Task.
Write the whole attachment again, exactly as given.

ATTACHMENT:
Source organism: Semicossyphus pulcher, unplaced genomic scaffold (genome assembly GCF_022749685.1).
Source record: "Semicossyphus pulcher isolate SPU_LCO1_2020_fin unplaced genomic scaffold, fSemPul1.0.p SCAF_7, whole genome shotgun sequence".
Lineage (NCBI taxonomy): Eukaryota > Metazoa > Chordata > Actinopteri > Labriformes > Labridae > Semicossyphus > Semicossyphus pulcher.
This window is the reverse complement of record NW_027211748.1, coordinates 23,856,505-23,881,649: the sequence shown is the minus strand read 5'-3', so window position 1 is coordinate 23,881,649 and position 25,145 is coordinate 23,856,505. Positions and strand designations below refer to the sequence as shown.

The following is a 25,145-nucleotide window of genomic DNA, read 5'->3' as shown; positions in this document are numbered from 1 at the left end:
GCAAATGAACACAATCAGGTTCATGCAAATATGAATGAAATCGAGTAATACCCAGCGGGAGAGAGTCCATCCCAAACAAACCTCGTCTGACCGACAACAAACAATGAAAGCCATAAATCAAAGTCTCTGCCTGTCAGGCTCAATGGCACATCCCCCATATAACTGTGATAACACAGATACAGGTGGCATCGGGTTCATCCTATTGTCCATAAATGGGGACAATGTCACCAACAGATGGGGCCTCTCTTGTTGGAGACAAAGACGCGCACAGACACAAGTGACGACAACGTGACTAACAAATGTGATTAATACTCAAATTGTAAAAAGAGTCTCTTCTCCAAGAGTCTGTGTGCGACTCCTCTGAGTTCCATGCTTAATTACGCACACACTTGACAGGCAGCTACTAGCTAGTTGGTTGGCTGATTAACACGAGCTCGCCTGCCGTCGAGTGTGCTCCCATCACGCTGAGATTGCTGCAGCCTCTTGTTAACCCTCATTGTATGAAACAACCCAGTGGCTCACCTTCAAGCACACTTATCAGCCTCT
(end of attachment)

Source organism: Semicossyphus pulcher, unplaced genomic scaffold (genome assembly GCF_022749685.1).
Source record: "Semicossyphus pulcher isolate SPU_LCO1_2020_fin unplaced genomic scaffold, fSemPul1.0.p SCAF_7, whole genome shotgun sequence".
Lineage (NCBI taxonomy): Eukaryota > Metazoa > Chordata > Actinopteri > Labriformes > Labridae > Semicossyphus > Semicossyphus pulcher.
This window is the reverse complement of record NW_027211748.1, coordinates 23,856,505-23,881,649: the sequence shown is the minus strand read 5'-3', so window position 1 is coordinate 23,881,649 and position 25,145 is coordinate 23,856,505. Positions and strand designations below refer to the sequence as shown.

The following is a 25,145-nucleotide window of genomic DNA, read 5'->3' as shown; positions in this document are numbered from 1 at the left end:
GCAAATGAACACAATCAGGTTCATGCAAATATGAATGAAATCGAGTAATACCCAGCGGGAGAGAGTCCATCCCAAACAAACCTCGTCTGACCGACAACAAACAATGAAAGCCATAAATCAAAGTCTCTGCCTGTCAGGCTCAATGGCACATCCCCCATATAACTGTGATAACACAGATACAGGTGGCATCGGGTTCATCCTATTGTCCATAAATGGGGACAATGTCACCAACAGATGGGGCCTCTCTTGTTGGAGACAAAGACGCGCACAGACACAAGTGACGACAACGTGACTAACAAATGTGATTAATACTCAAATTGTAAAAAGAGTCTCTTCTCCAAGAGTCTGTGTGCGACTCCTCTGAGTTCCATGCTTAATTACGCACACACTTGACAGGCAGCTACTAGCTAGTTGGTTGGCTGATTAACACGAGCTCGCCTGCCGTCGAGTGTGCTCCCATCACGCTGAGATTGCTGCAGCCTCTTGTTAACCCTCATTGTATGAAACAACCCAGTGGCTCACCTTCAAGCACACTTATCAGCCTCT